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Homeyer: Color For Winter

11/05/09 5:55PM By Henry Homeyer
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(HOST) Commentator Henry Homeyer has been exploring ways to brighten up his winter landscape.

(HOMEYER) I've said good-bye to summer, and now autumn is nearly over, too. The ash trees in my yard lost their leaves back in September, weaving a carpet of gold and green on the grass. The maples put on a terrific show this year, their reds and oranges brightening the hillsides - and my spirits. The beeches and oaks still provide some color in the woods, providing a counterpoint to the evergreen pines and hemlocks.

But only a few Johnny Jump-Ups are blooming, and the last of my fall crocus. My magenta-colored Adirondack chairs should be packed away in the barn soon, and the deep blue ceramic bird bath needs to be emptied and put away before hard freeze. Looking at the drab colors all around me, I wondered what I might do to brighten up my landscape.
 
Then I visited Sculpture Fest, a fabulous display of outdoor art organized each fall in Woodstock, and I realized you don't have to be an artist to create colorful and interesting garden art. Yes, the display at Sculpture Fest was done by accomplished professionals, but I feel that even I could put together pleasing colors and forms for the garden - even though I couldn't draw anything more complicated than a Christmas tree in grade school. Here are a few ideas I came away with.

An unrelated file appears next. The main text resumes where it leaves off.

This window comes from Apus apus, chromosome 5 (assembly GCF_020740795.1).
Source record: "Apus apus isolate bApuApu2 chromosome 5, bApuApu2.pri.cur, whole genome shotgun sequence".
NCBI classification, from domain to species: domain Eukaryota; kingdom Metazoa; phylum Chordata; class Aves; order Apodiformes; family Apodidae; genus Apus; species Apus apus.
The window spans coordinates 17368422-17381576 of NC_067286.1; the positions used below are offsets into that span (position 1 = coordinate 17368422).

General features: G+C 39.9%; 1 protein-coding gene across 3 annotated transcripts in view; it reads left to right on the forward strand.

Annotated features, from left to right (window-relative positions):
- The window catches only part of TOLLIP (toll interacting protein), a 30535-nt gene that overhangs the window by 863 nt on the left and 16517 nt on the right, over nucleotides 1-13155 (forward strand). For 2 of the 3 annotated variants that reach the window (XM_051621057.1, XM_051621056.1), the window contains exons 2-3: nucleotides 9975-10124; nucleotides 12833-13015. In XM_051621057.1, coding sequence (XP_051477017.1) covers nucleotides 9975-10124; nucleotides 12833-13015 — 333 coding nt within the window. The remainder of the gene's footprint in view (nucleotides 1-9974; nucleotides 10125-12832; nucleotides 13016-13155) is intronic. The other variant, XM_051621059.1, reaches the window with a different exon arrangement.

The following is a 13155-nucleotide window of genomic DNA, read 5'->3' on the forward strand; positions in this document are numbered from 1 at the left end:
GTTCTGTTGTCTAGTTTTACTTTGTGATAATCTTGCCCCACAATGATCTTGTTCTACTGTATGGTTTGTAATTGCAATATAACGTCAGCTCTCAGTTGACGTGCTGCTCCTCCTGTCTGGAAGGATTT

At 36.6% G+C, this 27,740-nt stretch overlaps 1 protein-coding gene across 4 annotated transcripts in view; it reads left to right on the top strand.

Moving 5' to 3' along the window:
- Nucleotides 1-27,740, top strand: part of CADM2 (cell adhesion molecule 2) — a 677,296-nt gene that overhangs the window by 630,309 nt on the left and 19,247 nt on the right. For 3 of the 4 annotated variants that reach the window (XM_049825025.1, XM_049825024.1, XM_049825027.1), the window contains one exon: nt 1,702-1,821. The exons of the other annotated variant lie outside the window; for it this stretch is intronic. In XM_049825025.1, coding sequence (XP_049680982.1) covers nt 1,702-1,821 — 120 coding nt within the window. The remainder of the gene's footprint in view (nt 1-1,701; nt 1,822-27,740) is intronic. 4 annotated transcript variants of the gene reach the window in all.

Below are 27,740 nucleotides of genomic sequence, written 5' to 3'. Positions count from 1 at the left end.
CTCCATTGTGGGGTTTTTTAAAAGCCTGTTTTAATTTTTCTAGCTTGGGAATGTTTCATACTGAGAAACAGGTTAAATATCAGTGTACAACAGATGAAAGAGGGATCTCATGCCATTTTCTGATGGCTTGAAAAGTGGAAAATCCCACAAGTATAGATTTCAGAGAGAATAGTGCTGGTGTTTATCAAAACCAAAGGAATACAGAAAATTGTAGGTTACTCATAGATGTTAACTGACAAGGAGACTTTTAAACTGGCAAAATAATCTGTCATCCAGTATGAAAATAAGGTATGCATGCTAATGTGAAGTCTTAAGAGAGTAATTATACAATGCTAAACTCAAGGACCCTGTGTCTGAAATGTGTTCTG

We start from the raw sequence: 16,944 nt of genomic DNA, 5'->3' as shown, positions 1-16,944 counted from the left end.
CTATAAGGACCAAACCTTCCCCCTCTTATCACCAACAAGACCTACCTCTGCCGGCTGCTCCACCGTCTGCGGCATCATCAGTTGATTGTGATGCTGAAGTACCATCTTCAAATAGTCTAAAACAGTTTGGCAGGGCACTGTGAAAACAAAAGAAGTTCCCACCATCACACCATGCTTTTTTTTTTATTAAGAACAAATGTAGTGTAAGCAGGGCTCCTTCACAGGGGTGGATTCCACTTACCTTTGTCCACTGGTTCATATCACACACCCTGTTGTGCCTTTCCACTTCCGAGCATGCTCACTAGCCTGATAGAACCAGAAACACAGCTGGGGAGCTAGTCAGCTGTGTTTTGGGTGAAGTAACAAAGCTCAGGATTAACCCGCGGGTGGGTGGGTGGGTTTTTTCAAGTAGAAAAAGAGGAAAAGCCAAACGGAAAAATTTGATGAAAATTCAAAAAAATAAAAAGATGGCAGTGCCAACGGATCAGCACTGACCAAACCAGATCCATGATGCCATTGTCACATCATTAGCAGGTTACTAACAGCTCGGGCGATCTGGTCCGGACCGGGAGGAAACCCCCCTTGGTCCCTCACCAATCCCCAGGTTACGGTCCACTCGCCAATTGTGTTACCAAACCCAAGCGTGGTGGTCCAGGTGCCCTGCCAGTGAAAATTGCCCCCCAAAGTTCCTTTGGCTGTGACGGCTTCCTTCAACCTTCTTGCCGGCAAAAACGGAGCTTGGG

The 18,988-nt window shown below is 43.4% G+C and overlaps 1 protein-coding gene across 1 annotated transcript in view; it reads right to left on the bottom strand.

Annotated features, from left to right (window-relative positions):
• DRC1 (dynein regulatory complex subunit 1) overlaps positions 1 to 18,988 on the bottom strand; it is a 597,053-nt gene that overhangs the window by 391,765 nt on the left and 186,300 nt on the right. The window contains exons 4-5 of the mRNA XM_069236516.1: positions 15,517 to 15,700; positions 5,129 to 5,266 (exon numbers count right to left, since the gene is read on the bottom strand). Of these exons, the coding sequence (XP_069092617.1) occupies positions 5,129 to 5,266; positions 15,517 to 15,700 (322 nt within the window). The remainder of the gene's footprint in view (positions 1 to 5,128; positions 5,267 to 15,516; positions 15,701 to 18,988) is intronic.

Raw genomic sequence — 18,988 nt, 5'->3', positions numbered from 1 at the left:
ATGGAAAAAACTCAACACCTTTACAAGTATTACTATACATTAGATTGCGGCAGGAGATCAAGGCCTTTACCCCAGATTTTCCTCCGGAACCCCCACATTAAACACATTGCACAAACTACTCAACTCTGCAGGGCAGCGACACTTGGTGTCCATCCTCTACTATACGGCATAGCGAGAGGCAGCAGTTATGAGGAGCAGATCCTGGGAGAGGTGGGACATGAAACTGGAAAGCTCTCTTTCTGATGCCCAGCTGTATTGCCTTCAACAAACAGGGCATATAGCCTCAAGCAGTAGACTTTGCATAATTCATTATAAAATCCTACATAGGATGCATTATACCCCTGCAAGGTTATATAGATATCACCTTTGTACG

Swatches of colorful fabrics strung like Tibetan prayer flags can be quite dramatic. I wouldn't try to replicate the painted patterns of artist Margaret Sheehan, but I could create something pleasant using materials that are inherently interesting. Strung between trees bright fabric rectangles will jiggle, wiggle and wave for a season, and fabric scraps are cheap and easy to find.

Found objects can also be arranged in pleasing combinations. Old farm implements and the rims of wagon wheels from a by-gone day speak to me. I don't know how to weld, but I know people who do. If I come up with a combination that would look good standing outside in the snow, I'll see about getting it assembled.

Artist Jay Mead created numerous sculptures that reminded me of giant sea urchins. Each was made by inserting 3-foot long fiberglass rods into a wooden base, each spine carefully and symmetrically placed. I can imagine creating a simple porcupine sculpture using the same technique, but I'll color the spines with acrylic paint to stand out more vividly in the snow.

In the past I've done silly things to keep the garden interesting in winter. I've frozen colored water in muffin tins and hung them in my trees like ornaments in January. I once built a stone igloo to house a gnome in my garden. And of course I string fairy lights in my trees around the time of the Solstice. This winter I'll see what else I can do to keep my garden lively.

Related Links

Sculpture Fest 2009
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